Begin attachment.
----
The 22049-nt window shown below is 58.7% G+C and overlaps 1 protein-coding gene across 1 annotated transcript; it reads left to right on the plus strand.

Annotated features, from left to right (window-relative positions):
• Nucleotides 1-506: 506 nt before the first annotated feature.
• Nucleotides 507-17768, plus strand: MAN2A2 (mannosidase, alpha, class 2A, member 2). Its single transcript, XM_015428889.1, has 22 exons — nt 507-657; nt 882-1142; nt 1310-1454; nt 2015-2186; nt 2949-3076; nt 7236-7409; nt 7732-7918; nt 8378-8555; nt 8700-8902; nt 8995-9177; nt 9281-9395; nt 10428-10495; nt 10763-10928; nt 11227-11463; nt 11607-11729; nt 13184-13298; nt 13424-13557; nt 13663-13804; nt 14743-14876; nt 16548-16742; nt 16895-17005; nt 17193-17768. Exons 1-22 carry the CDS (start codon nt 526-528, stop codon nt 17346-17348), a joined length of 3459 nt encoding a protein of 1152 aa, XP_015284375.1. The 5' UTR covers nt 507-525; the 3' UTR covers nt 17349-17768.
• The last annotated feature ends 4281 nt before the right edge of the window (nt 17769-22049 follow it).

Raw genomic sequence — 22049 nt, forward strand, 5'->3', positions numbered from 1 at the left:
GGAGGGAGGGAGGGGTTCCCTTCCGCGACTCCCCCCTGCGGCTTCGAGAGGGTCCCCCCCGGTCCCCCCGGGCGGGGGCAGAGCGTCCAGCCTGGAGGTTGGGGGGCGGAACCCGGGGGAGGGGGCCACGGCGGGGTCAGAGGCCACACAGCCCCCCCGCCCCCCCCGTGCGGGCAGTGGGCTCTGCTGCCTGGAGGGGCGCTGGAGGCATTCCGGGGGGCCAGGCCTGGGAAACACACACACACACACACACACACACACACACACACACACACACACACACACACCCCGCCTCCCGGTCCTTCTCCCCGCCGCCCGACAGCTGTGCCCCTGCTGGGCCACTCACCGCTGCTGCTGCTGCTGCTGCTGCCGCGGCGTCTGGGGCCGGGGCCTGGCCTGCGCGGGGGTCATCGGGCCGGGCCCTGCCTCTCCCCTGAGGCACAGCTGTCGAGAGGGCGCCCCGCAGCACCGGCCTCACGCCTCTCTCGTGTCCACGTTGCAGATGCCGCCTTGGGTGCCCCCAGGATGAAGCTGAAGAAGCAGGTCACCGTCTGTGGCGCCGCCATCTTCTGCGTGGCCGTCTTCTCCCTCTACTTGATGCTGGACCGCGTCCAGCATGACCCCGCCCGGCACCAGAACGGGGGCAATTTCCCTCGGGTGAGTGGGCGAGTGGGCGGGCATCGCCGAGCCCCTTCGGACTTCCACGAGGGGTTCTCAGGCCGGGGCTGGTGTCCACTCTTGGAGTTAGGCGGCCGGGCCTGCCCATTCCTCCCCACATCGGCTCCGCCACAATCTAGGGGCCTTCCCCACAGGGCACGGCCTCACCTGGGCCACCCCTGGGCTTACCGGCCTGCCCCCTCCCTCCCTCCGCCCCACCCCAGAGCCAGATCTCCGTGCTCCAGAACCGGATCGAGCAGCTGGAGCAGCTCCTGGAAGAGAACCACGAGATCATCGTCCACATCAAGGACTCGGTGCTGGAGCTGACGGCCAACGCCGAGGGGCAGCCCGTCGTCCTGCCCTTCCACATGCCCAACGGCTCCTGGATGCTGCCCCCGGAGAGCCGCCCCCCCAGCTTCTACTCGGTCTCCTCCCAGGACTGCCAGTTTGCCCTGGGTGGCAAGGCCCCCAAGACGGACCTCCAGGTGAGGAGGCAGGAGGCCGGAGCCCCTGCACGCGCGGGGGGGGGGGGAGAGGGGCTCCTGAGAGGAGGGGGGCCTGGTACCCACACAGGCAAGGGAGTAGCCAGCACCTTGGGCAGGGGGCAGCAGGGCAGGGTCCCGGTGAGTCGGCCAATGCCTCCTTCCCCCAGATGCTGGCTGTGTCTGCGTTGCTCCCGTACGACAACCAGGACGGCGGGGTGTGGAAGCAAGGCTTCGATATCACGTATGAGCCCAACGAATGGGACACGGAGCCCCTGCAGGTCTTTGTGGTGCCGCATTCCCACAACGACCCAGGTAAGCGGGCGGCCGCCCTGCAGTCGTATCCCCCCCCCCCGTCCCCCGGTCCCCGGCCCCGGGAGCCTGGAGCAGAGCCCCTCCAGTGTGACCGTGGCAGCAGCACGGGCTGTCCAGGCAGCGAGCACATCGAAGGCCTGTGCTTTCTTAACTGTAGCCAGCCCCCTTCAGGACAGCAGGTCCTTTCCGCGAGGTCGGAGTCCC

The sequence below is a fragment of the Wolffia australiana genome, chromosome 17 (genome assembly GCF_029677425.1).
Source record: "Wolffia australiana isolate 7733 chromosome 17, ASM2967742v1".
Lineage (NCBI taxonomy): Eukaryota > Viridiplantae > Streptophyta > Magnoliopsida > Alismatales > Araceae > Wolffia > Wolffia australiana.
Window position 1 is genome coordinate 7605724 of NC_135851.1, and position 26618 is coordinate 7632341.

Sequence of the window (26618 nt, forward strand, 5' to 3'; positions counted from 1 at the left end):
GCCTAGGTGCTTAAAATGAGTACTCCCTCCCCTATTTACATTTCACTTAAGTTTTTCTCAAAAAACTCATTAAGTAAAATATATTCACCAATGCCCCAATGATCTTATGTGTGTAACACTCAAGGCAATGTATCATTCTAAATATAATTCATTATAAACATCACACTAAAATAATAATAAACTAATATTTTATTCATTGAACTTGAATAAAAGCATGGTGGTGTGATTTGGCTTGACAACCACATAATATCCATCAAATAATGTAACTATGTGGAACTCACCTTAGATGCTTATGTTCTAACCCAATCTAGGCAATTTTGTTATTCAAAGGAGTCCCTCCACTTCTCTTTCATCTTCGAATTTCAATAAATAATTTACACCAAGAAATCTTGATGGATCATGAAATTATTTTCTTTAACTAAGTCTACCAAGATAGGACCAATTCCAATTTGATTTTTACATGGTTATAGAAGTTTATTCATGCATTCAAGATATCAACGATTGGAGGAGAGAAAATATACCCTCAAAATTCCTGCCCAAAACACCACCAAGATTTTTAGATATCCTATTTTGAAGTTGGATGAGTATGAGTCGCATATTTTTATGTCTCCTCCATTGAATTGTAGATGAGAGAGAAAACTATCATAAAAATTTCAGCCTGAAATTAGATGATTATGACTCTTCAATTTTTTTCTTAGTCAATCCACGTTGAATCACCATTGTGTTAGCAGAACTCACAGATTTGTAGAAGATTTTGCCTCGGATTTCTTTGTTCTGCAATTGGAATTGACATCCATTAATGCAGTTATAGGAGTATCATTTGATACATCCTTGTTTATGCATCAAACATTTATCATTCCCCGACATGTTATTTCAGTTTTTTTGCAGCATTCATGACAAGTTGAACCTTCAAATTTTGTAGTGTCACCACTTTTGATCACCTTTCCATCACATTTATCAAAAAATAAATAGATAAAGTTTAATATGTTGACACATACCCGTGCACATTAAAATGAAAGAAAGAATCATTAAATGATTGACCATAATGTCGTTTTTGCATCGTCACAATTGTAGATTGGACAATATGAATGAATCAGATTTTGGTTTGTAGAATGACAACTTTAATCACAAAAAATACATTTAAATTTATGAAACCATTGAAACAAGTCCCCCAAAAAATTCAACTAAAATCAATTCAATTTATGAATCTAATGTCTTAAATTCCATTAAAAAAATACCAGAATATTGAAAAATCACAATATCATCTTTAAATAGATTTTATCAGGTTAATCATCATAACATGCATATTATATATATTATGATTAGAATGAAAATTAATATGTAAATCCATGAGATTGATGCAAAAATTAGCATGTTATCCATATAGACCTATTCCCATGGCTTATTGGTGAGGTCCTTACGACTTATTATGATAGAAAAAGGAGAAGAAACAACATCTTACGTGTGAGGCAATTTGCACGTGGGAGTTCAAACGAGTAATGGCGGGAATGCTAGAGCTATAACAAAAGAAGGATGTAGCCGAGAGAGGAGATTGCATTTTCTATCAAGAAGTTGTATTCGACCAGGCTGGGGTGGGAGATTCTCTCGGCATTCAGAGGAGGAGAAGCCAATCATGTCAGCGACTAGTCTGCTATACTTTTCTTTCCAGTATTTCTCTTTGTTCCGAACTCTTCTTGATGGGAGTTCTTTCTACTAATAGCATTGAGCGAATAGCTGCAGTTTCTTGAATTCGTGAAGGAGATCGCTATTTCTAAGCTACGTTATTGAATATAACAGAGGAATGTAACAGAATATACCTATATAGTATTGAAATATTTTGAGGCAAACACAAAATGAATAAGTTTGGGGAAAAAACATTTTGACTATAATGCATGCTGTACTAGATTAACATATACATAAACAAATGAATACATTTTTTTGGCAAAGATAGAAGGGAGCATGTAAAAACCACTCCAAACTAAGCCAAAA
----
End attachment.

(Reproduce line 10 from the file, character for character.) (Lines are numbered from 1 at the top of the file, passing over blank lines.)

Lineage (NCBI taxonomy): Eukaryota > Viridiplantae > Streptophyta > Magnoliopsida > Alismatales > Araceae > Wolffia > Wolffia australiana.